A mother is on telephone to NHS 111 for 60 minutes. There is no answer. Her child stops breathing while she is on the call. She had been to her GP. There is a seven week history of headaches and vomiting. The child dies in hospital.
Another child is waiting for a liver transplant, unwell for five days. The parents did not bring the child to hospital believing exposure to coronavirus brought added risk. The child suffers liver failure and blood poisoning. The child dies in the district general hospital.
There are phone consultations with a GP over a child with fever, vomiting and diarrhoea. Eventually the child is brought to hospital after suffering seizures. The severely ill child has lost half their red blood cells and is suffering profound kidney failure. Only with emergency renal support does the child improve.
A mother says she stayed at home due to the official COVID advice not to attend unless seven days of fever have passed. The child is eventually brought to hospital four or five days after the onset of fever, headaches and vomiting. The delay means the child is now severely ill with meningococcal disease.
On the same official COVID advice, a sick child is kept at home. The child is suffering from Kawasaki’s disease, an inflammation condition which can affect the heart. Urgently needed treatment is delayed.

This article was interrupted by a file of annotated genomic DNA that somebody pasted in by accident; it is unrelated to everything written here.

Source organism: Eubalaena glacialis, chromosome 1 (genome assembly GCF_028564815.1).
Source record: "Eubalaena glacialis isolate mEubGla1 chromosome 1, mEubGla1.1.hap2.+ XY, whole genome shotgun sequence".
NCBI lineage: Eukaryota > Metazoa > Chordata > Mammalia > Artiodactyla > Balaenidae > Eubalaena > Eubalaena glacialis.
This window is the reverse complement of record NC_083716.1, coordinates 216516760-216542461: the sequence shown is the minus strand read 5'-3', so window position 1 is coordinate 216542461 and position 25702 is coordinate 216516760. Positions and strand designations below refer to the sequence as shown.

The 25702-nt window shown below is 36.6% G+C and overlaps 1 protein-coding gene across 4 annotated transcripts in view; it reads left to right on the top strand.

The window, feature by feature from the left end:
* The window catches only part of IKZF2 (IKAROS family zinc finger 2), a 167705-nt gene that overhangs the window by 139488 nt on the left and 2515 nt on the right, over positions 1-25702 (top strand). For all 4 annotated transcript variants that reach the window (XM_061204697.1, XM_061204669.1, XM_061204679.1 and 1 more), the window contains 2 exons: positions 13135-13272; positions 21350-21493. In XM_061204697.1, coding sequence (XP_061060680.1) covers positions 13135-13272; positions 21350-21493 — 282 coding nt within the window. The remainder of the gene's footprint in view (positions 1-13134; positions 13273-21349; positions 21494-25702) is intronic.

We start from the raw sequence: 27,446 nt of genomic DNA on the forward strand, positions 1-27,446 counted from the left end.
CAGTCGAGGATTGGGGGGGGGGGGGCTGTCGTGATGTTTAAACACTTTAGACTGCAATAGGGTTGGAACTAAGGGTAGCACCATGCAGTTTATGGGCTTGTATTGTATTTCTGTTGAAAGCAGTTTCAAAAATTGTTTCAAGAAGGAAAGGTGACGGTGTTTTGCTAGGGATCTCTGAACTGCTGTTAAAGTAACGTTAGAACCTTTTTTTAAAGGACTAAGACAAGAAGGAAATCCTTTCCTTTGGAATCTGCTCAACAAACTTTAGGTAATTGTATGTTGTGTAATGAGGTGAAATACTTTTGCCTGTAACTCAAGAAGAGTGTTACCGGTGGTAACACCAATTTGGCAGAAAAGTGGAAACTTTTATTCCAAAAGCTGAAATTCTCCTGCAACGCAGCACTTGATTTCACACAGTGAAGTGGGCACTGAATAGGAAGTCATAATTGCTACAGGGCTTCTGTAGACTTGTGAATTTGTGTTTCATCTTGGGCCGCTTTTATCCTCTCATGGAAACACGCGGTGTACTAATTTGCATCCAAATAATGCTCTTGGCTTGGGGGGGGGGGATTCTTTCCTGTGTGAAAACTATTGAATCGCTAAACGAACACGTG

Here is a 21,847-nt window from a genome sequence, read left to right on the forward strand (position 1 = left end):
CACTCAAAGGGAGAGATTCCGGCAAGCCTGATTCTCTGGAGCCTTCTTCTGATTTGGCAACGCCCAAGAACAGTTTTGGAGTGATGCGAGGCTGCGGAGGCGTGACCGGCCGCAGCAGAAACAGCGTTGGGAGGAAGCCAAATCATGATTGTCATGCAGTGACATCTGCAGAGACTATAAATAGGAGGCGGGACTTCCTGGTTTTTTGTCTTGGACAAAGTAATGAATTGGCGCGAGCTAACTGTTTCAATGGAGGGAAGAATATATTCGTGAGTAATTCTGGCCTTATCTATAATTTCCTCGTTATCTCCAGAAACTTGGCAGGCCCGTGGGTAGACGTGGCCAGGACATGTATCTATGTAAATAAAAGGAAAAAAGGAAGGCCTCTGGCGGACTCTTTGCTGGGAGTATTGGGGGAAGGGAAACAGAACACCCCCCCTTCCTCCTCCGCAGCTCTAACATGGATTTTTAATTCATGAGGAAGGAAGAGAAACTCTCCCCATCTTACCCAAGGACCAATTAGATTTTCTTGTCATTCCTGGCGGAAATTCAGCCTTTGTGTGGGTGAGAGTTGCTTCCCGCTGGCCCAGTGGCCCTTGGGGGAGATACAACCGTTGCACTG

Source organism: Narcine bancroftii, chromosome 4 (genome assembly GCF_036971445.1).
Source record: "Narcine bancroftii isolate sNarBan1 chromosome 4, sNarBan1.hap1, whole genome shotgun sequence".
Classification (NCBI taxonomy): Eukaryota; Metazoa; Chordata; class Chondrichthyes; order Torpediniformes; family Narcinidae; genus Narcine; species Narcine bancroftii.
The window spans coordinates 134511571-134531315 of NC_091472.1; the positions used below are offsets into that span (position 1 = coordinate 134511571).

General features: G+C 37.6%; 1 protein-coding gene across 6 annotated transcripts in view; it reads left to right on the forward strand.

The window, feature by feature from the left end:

These are just some of details from a dozen severe cases logged since the virus lock-down in just one paediatric regional network in England. The children described are between six months and 13 years of age.
Join the COVID-19 DemocracyWatch email list
Sign up for our global round-up of attacks on democracy during the coronavirus pandemic.
Senior physicians have confirmed to openDemocracy that the situation in other regions of the UK, where COVID-19 has hit hard, is likely to be similar.
In order to protect medical and patient confidentiality, openDemocracy has not named the network which logged these cases, nor offered more information from the COVID-19 incident log that could lead to patients or the hospitals being identified.
But these are real cases, not anecdotal evidence or details casually passed on. They are from an NHS paediatric service and show a worrying pattern that the parents of sick children are hesitating before bringing their kids to hospital.
The government’s stay-at-home message, designed to back-up social distancing and prevent the spread of the coronavirus, is appropriate for adults – but dangerous for children.
Paediatricians are calling for an urgent change in the government’s message and official advice for sick children. As one physician told openDemocracy: “Children can die of these diseases mentioned here.
That, sadly, will not change. But what is making the difference is that we are seeing these children later than usual, and it is this late presentation that needs to be addressed or things will only get worse.”
Last week openDemocracy revealed that the president of the Royal College of Paediatrics and Child Health (RCPCH), Professor Russell Viner, privately contacted the Chief Medical Officer for England, Professor Chris Whitty, urging an immediate change in the government’s public information strategy.